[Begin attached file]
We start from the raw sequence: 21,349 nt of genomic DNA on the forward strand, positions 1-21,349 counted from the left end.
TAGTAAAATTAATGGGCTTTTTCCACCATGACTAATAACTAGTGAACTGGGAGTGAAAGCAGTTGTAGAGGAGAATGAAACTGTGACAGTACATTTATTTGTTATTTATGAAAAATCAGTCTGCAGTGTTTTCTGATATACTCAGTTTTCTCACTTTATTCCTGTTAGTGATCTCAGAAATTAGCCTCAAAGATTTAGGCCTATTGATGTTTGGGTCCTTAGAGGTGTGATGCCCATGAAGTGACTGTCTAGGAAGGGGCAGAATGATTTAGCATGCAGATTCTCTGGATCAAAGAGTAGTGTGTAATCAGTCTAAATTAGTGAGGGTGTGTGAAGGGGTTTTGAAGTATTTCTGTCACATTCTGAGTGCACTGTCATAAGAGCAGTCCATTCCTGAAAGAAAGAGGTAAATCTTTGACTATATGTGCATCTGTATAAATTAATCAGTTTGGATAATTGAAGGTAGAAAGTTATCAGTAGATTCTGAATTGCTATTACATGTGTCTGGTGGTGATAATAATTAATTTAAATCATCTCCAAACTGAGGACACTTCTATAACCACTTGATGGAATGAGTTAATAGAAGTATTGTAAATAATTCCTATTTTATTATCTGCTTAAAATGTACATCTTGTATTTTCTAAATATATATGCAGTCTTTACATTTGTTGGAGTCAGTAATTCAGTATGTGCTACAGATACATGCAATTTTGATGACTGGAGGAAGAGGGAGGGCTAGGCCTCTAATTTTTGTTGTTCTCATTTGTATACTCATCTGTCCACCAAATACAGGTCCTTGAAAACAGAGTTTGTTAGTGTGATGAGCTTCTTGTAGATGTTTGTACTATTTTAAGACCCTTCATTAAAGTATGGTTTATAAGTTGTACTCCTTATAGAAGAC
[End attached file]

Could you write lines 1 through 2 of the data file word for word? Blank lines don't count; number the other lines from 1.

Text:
We start from the raw sequence: 21,349 nt of genomic DNA on the forward strand, positions 1-21,349 counted from the left end.
TAGTAAAATTAATGGGCTTTTTCCACCATGACTAATAACTAGTGAACTGGGAGTGAAAGCAGTTGTAGAGGAGAATGAAACTGTGACAGTACATTTATTTGTTATTTATGAAAAATCAGTCTGCAGTGTTTTCTGATATACTCAGTTTTCTCACTTTATTCCTGTTAGTGATCTCAGAAATTAGCCTCAAAGATTTAGGCCTATTGATGTTTGGGTCCTTAGAGGTGTGATGCCCATGAAGTGACTGTCTAGGAAGGGGCAGAATGATTTAGCATGCAGATTCTCTGGATCAAAGAGTAGTGTGTAATCAGTCTAAATTAGTGAGGGTGTGTGAAGGGGTTTTGAAGTATTTCTGTCACATTCTGAGTGCACTGTCATAAGAGCAGTCCATTCCTGAAAGAAAGAGGTAAATCTTTGACTATATGTGCATCTGTATAAATTAATCAGTTTGGATAATTGAAGGTAGAAAGTTATCAGTAGATTCTGAATTGCTATTACATGTGTCTGGTGGTGATAATAATTAATTTAAATCATCTCCAAACTGAGGACACTTCTATAACCACTTGATGGAATGAGTTAATAGAAGTATTGTAAATAATTCCTATTTTATTATCTGCTTAAAATGTACATCTTGTATTTTCTAAATATATATGCAGTCTTTACATTTGTTGGAGTCAGTAATTCAGTATGTGCTACAGATACATGCAATTTTGATGACTGGAGGAAGAGGGAGGGCTAGGCCTCTAATTTTTGTTGTTCTCATTTGTATACTCATCTGTCCACCAAATACAGGTCCTTGAAAACAGAGTTTGTTAGTGTGATGAGCTTCTTGTAGATGTTTGTACTATTTTAAGACCCTTCATTAAAGTATGGTTTATAAGTTGTACTCCTTATAGAAGAC